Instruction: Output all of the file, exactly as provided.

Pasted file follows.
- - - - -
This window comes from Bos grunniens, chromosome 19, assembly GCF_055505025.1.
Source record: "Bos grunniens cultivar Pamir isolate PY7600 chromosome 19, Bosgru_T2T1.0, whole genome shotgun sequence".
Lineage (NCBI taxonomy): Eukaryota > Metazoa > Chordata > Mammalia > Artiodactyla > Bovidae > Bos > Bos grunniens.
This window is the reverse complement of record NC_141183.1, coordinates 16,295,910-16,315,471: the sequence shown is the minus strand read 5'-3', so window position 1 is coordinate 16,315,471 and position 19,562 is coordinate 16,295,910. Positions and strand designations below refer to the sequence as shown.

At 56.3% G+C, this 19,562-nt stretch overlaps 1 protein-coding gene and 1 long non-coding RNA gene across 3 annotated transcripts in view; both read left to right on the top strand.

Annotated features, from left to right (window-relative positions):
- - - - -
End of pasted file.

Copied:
This window comes from Bos grunniens, chromosome 19, assembly GCF_055505025.1.
Source record: "Bos grunniens cultivar Pamir isolate PY7600 chromosome 19, Bosgru_T2T1.0, whole genome shotgun sequence".
Lineage (NCBI taxonomy): Eukaryota > Metazoa > Chordata > Mammalia > Artiodactyla > Bovidae > Bos > Bos grunniens.
This window is the reverse complement of record NC_141183.1, coordinates 16,295,910-16,315,471: the sequence shown is the minus strand read 5'-3', so window position 1 is coordinate 16,315,471 and position 19,562 is coordinate 16,295,910. Positions and strand designations below refer to the sequence as shown.

At 56.3% G+C, this 19,562-nt stretch overlaps 1 protein-coding gene and 1 long non-coding RNA gene across 3 annotated transcripts in view; both read left to right on the top strand.

Annotated features, from left to right (window-relative positions):